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Plants that can transform: have you tried jackfruit, Irish moss or seitan?

Sep 18, 2018

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New words spring up in the food industry all the time. Look at cronut, Frankenfruit or halal snack pack, to name a few.

But one of the food streams has an abundance of new words emerging. With the rise of faux meat and vegan substitutes, we look at the plants behind these creations, find out more about their origins and what food they can be transformed into.

Have you ever tried pulled jackfruit? Have you ever used aquafaba in baking? Do you sprinkle nutritional yeast on your food?

Tell us in the comments!

 

Macquarie Dictionary-flax-any plant of the genus Linum, especially L. usitatissimum, a slender, erect annual plant with narrow, lance-shaped leaves and blue flowers, much cultivated for its fibre and seeds. From Middle English; Old English fleax, flax is commonly used as an egg replacer by adding flax meal with water.
Macquarie Dictionary-jackfruit-a Polynesian tree, Artocarpus heterophyllus, with a fruit resembling breadfruit.

jack-, from Portuguese jaca, is used as a meat replacer as it can mimic the texture of pulled pork.

 

Macquarie Dictionary-seitan-wheat gluten.  

Of Japanese origin, seitan is a common meat substitute, such as mock duck.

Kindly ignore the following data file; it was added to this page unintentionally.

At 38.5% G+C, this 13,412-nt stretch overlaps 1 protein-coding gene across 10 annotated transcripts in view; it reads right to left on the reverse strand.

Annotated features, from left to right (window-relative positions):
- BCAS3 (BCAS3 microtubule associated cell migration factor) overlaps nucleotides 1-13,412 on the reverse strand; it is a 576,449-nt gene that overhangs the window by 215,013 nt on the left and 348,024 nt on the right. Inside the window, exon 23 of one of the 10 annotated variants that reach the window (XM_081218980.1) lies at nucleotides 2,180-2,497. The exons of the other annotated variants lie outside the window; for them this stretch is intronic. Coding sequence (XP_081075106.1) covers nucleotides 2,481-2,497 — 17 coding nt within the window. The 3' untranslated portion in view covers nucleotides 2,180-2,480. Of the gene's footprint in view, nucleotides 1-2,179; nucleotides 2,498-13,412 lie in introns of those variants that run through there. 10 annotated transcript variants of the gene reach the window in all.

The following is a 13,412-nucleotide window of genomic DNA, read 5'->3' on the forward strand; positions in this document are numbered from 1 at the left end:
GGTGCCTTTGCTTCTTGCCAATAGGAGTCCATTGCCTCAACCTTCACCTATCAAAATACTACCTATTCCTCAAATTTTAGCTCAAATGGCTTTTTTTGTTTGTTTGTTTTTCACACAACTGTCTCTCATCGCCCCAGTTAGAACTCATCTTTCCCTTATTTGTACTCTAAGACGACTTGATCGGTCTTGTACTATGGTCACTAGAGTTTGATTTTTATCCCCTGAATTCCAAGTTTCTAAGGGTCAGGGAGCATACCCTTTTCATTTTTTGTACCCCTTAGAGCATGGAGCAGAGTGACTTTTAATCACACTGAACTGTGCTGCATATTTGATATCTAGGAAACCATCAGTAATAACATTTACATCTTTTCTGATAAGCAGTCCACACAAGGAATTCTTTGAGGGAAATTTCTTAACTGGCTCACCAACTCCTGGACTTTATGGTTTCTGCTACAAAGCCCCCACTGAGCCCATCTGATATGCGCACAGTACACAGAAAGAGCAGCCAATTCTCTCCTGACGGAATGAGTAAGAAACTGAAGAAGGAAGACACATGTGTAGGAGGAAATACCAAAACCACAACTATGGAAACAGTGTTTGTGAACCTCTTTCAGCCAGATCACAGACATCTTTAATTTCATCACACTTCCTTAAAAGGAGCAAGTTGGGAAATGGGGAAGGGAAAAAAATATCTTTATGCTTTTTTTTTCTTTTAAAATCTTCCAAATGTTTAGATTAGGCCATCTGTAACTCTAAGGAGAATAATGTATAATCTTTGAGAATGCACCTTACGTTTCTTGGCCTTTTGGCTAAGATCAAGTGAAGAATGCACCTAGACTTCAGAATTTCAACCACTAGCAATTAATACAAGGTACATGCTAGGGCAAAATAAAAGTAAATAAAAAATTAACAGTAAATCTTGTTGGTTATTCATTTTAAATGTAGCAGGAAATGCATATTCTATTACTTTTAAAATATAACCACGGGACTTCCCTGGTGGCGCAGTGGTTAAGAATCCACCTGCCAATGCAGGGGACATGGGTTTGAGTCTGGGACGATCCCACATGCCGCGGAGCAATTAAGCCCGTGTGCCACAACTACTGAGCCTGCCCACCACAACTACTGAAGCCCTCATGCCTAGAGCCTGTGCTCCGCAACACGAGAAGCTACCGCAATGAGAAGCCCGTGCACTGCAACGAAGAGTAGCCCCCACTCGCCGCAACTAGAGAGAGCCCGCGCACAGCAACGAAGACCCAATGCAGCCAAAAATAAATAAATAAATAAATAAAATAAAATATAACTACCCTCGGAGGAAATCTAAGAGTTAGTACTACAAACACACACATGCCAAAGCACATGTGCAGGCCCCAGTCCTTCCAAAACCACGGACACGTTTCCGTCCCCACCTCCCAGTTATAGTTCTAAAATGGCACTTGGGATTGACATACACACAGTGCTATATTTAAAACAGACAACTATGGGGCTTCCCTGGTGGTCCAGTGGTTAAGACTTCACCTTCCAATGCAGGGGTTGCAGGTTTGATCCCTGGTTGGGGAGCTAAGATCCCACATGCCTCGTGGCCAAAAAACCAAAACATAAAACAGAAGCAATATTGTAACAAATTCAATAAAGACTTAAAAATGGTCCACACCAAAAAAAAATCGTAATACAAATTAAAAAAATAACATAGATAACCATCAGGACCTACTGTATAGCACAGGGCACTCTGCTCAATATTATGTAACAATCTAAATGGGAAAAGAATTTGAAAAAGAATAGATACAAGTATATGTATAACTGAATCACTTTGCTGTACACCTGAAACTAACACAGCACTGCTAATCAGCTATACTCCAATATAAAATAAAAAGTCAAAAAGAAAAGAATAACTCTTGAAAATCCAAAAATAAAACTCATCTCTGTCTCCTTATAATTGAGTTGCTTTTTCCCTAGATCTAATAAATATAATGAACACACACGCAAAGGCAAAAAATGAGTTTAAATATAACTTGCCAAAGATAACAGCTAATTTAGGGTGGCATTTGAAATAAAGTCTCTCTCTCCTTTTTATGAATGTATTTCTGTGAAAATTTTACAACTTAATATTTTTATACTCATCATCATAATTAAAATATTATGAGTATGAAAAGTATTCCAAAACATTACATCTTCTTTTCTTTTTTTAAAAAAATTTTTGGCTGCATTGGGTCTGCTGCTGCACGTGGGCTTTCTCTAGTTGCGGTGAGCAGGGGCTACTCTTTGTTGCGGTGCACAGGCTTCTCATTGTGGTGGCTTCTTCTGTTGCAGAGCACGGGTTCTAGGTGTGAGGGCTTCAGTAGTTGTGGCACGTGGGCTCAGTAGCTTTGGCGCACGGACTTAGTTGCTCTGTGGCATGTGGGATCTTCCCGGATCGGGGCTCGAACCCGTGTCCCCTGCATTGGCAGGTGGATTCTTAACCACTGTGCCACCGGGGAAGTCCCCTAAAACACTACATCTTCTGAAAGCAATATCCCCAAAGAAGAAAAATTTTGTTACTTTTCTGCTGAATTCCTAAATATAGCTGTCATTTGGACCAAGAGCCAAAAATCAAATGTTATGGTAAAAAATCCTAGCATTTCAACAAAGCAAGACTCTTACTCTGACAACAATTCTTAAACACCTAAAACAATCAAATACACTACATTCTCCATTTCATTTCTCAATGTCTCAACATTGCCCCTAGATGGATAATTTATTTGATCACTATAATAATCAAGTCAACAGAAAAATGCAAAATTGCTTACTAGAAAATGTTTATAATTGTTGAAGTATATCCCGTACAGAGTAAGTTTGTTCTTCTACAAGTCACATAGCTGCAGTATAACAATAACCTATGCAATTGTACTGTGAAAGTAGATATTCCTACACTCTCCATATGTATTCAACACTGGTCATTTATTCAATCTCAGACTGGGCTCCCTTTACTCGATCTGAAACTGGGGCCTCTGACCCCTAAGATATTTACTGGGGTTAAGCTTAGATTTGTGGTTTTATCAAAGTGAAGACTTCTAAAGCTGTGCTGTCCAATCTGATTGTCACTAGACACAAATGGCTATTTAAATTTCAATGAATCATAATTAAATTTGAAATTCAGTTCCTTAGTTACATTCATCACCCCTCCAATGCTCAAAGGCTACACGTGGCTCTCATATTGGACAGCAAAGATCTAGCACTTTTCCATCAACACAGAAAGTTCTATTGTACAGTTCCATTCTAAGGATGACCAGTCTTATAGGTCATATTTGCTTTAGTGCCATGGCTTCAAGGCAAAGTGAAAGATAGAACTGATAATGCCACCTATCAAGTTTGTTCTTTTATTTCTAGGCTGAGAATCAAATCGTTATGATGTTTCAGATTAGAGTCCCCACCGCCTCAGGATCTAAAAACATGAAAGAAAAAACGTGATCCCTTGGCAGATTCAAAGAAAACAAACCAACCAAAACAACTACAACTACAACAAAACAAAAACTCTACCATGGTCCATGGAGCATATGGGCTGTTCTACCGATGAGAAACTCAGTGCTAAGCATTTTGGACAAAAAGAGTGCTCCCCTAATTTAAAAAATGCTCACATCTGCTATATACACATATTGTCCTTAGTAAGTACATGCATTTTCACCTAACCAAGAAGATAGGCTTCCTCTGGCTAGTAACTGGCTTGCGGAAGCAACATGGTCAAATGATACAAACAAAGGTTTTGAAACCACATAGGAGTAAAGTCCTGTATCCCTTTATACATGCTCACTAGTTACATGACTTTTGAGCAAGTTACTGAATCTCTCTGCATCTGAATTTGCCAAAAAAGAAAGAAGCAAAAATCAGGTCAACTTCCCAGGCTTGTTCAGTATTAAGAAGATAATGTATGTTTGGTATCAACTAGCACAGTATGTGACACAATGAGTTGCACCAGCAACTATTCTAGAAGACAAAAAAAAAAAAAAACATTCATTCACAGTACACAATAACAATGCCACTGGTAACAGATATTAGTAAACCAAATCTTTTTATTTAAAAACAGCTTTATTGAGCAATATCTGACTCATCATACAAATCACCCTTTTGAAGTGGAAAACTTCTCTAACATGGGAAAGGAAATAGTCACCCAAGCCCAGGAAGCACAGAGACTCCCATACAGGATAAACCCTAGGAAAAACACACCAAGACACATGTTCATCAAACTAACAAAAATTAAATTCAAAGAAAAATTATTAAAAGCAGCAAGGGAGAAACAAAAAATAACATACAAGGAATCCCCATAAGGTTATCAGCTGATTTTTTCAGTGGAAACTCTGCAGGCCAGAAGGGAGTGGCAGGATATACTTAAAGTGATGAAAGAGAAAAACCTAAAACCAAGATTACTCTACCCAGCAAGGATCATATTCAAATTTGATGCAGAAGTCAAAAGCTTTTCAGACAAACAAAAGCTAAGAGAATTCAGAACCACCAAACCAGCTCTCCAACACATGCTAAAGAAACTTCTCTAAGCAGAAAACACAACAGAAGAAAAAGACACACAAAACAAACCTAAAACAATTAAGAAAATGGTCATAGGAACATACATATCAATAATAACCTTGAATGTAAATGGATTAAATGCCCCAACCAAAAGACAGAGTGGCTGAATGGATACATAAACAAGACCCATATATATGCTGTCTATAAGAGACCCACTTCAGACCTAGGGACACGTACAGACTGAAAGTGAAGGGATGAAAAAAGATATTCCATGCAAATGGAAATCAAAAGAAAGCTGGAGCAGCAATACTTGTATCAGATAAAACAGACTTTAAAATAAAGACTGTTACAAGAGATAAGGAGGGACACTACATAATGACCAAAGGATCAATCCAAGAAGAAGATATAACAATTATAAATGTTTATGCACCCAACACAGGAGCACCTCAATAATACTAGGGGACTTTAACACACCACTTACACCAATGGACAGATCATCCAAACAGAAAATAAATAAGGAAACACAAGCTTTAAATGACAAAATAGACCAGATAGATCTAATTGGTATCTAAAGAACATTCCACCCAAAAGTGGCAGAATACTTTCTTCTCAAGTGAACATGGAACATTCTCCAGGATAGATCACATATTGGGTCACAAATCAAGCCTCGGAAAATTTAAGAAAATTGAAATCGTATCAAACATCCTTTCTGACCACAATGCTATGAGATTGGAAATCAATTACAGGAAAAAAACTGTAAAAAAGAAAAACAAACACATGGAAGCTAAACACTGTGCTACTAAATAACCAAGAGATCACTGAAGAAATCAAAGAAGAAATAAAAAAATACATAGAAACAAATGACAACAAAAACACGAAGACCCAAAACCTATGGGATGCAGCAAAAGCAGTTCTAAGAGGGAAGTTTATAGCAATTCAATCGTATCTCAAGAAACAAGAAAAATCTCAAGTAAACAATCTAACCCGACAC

Macquarie Dictionary-Irish Moss-this seaweed, dried and bleached, used as a substitute for gelatine, and commercially as a thickening agent; carrageen. Chondrus crispus, of the Atlantic coasts of Europe and North America, Irish moss is a substitute for gelatine due to its binding properties.
Macquarie Dictionary-tempeh-a fermented soybean cake. From Malay, tempeh is also a common meat substitute. Tempeh is often described as tasting similar to meat, nuts and mushrooms.
Macquarie Dictionary-hemp-a tall, annual herb, Cannabis sativa, native to Asia, but cultivated in many parts of the world, and yielding hashish, bhang, cannabin, etc. Middle English; Old English henep, hænep, hemp can be used as food and other nutraceuticals.
Macquarie Dictionary-umami-a taste category, distinguished from sweet, sour, salt, and bitter, which is described as being the taste of freshness common to savoury food such as meat, cheese, mushrooms etc. Not a type of food, but rather a taste. Of Japanese origin, umami is referred to as the "fifth taste" by many, and is said to resemble meat and cheese. An example of a food that produces this sensation is shitake mushrooms.


Words we are watching...

Macquarie Dictionary-aquafaba-the viscous water inside of can of chickpeas. Aquafaba is viscous liquid found inside the can of chickpeas. It can be used as an egg replacer for meringues and other baked foods.
Macquarie Dictionary-nutritional yeast-a nutty, cheesy flavour, derived by culturing the yeast in a nutrient medium for several days, then harvesting, washing and drying the bright yellow flakes. Used particularly in vegan dishes as a source of protein, nutritional yeast is said to have a cheesy flavour that resembles parmesan cheese.

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2 Comments

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Bob - Nov. 1, 2018, 11:17 p.m.

Does aquafaba always come from a can of chickpeas? Might it not also come from a can of broad (or faba) beans Vicia faba? There is a broad bean variety called aquadulce. Aquadulce aquafaba would be interesting.


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Candace Admin - Nov. 21, 2018, 3:29 p.m.

Hi Bob, thank you for your comment. Those are very interesting questions. We will look into it! Macquarie Dictionary


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